While most of the 12,500 registrants at the South by Southwest Music Conference were out playing on a beautiful early-spring afternoon a few days ago, the latest plan to save the music industry was being scrutinized at a dimly lit panel discussion inside the Austin Convention Center.
There some of the industry’s brightest minds were gathered: veteran manager Peter Jenner, McGill University professor Sandy Pearlman, Big Champagne Web site founder Eric Garland, entertainment lawyer Dina LaPolt, and consultants Bryan Calhoun and Jim Griffin.
On the table was Griffin’s nascent proposal to have broadband users pay for any music they download through a fee bundled into their monthly Internet access bill. It would allow consumers to download, upload and share music without restriction, and create a pool of money collected from Internet service providers to compensate music copyright holders.
As news of Griffin’s plan spread, it was instantly dissected. It was even inaccurately labeled “a culture tax” by at least one critic on Pho, a contentious Internet mailing list on digital technology that Griffin founded.
“Government involvement in the arts is abhorrent to me, and I do not favor a tax,” Griffin said. “This is a network licensing model” that would function much in the way cable TV billing does.
“Our industry now functions on a tip jar,” he said. “We have to be extremely persuasive to get people to pay (for recorded music) or make it roughly involuntary to pay” in the same way that “sports has made it roughly involuntary to pay with cable TV deals.”
The fee would not apply to broadband users who do not download music. Still, Griffin expects that “70 to 80 percent of users would pay” to gain access to all the music their hard drives could hold.
The proposal would require deals with Internet service providers worldwide, and could potentially represent a huge pool of revenue, even at relatively modest monthly rates (figures bandied about hover around $5 or less per user per month).
The proposal follows one that surfaced two months ago from Canadian songwriters, which sought a $5 government tax on every wireless and Internet account in the country. Both proposals are earnest attempts at adapting to and profiting from customer behavior rather than trying to quash it. In the last decade, the music industry’s primary means of dealing with unauthorized Internet downloading has been to issue threats and lawsuits. A few weeks ago, U2 manager Paul McGuinness called on Internet service providers to disconnect users who trade copyrighted files and urged governments to get involved if they don’t.
But there were signs at South by Southwest that at least some music-industry insiders were getting tired of such tactics. Suing file-sharers, Griffin said, “is shameful.”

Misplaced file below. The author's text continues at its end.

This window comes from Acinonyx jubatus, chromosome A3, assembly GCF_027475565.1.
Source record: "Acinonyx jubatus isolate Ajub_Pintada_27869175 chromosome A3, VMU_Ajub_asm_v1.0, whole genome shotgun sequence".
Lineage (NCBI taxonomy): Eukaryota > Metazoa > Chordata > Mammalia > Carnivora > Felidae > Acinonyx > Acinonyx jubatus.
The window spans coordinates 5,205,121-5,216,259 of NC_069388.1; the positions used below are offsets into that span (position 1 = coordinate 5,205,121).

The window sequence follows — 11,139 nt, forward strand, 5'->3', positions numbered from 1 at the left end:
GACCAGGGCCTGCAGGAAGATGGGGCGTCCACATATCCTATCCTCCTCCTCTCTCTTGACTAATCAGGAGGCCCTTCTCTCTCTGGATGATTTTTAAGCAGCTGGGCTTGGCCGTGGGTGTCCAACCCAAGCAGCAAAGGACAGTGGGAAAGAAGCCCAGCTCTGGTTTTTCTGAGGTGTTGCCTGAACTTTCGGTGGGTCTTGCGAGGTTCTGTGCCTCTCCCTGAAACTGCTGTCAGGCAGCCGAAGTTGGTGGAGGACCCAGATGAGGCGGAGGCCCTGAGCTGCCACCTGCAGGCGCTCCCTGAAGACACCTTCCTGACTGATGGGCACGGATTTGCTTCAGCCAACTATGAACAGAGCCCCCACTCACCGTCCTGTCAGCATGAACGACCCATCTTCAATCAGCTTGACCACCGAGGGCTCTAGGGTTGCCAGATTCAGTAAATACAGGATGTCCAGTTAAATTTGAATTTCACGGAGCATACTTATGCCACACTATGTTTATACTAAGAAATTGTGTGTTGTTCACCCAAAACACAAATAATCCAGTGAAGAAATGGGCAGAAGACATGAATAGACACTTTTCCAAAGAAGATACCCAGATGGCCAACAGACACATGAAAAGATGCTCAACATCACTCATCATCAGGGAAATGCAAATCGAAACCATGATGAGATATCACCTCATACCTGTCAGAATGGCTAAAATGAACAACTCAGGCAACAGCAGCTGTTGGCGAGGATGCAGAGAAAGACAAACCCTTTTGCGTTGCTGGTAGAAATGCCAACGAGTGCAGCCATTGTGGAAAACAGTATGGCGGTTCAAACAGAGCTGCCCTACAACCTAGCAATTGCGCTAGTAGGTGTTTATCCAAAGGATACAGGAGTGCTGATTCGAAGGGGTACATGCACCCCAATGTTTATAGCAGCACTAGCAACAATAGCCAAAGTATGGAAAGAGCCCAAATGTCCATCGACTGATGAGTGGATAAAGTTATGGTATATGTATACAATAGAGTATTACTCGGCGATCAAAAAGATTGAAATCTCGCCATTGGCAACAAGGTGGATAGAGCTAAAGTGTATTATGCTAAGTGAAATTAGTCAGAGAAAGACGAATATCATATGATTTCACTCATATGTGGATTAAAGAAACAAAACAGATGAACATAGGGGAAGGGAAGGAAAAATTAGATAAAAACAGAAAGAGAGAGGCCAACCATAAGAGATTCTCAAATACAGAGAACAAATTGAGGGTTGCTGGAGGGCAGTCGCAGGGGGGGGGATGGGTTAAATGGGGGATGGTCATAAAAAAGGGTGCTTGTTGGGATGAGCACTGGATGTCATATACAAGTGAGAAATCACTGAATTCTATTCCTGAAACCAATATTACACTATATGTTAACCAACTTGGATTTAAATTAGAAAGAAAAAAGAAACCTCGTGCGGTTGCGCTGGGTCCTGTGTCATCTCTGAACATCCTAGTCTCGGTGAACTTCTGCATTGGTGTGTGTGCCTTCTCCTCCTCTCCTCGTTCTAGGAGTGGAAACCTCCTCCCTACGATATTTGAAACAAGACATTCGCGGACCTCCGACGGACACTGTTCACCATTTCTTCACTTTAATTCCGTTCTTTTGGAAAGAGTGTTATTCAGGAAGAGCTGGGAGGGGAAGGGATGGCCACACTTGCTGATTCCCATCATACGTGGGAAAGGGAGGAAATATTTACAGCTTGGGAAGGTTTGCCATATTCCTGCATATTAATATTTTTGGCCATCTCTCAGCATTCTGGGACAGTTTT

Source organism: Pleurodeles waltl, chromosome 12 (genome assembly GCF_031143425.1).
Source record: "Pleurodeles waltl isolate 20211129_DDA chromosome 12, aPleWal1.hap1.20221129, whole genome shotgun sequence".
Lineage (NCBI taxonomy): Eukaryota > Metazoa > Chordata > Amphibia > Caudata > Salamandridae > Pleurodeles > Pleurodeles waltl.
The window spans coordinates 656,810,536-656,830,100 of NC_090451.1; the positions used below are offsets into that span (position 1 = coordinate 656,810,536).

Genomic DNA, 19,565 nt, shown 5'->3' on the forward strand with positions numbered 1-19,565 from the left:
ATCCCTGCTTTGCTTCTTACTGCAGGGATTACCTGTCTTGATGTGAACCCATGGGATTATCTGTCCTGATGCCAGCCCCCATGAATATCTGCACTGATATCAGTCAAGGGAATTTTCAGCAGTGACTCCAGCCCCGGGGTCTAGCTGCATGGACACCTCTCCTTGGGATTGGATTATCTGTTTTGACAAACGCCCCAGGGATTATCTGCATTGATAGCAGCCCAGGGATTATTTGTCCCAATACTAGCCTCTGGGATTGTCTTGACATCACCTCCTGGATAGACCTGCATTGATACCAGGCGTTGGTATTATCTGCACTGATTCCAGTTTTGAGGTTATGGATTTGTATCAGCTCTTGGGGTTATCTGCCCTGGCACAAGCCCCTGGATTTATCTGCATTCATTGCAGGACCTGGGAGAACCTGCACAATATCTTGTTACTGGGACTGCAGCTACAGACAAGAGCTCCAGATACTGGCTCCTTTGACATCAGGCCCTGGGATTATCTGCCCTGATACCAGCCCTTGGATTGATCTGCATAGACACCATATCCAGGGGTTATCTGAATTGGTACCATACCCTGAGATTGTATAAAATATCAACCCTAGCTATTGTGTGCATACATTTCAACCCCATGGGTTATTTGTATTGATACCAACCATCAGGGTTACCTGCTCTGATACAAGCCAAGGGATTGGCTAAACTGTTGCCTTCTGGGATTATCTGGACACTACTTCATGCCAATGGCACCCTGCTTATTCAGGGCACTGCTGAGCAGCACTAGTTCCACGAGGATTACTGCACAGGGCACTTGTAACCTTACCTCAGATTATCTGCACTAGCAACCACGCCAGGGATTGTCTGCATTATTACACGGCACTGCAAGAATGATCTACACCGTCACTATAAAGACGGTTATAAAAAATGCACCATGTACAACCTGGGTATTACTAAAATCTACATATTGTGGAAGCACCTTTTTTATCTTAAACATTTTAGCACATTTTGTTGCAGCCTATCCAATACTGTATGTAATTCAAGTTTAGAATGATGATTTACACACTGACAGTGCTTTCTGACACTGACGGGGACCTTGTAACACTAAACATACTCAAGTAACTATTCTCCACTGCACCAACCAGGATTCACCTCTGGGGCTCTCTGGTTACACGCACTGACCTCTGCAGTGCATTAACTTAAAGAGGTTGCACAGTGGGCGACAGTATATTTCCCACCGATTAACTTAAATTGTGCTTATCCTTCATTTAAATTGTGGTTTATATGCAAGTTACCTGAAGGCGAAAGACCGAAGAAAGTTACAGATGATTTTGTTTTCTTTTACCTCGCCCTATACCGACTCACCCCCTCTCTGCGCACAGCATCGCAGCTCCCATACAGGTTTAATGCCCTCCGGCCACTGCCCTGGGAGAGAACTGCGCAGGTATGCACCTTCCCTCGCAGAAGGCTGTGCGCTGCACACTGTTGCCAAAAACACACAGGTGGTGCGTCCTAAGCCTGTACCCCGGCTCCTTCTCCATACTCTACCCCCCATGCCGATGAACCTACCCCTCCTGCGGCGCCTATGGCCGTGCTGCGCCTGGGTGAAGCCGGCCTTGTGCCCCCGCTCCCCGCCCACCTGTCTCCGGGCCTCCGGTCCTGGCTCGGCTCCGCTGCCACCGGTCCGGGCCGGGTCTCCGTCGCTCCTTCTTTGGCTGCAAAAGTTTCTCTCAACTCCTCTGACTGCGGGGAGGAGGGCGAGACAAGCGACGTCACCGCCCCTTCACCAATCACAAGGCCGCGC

His plan would create a live-and-let-live world in which peer-to-peer file sharing would co-exist with iTunes and other legitimate MP3 music stores. With an estimated 750 million people expected to be hooked into wireless broadband networks in Western Europe and the United States alone in the next decade, the potential revenue from licensing fees on Internet service providers could be substantial.
Yet such a forward-thinking plan might already be too little too late for the industry, McGill’s Pearlman said. A portable data base containing all the music ever recorded is imminent, he said. “Once this paradise of infinite storage is entered,” he said, “it will represent the end of all intellectual property rights.”
Apple is reportedly taking the first steps toward that “paradise of infinite storage” by investigating a plan that would give customers free access to the 6 million songs in its iTunes store. Consumers would be asked to pay a premium price for their digital player upfront from Apple, but then would be able to download an unlimited number of songs for the life of the device. To work, the plan would require approval from the 2,000 record labels that service iTunes.
In nearly five years, 4 billion songs have been sold at iTunes. But more than 1 billion music files are traded each month on peer-to-peer networks, representing about 20 percent of U.S. Internet users. Meanwhile, the music industry, a $15 billion-a-year enterprise as recently as 1999, is now at $11 billion and dropping fast, as CD sales continue to plummet.
At past South by Southwest conferences, the key music industry players ping-ponged between anger and self-pity as they watched their business decline. But in recent years, a new hierarchy of power brokers has begun to emerge, with tour booking agents and band managers playing an increasingly more prominent role while connections to record labels become more tenuous. Music-licensing for advertising, TV shows and movies now rivals commercial radio as the most potent outlet for exposing new music, whether it’s Feist on an iPod ad, the Swell Season on the “Once” soundtrack or a Peter, Bjorn and John song on an episode of “Grey’s Anatomy.”
The mantra of industry veterans such as Jenner is “monetize the chaos.” After nearly a decade of declining sales, the industry has yet to figure out how to do that. But the crisis has at last led to some fresher thinking about how to create a legal and economic environment that embraces the current reality, a reality where any song soon will be available any time with the click of a button on a portable player.
As Garland said, “It’s no accident that technology and music companies are sitting down and talking (about new solutions), because the core value of music has been devalued. Strange bedfellows are made by a real cold winter night.”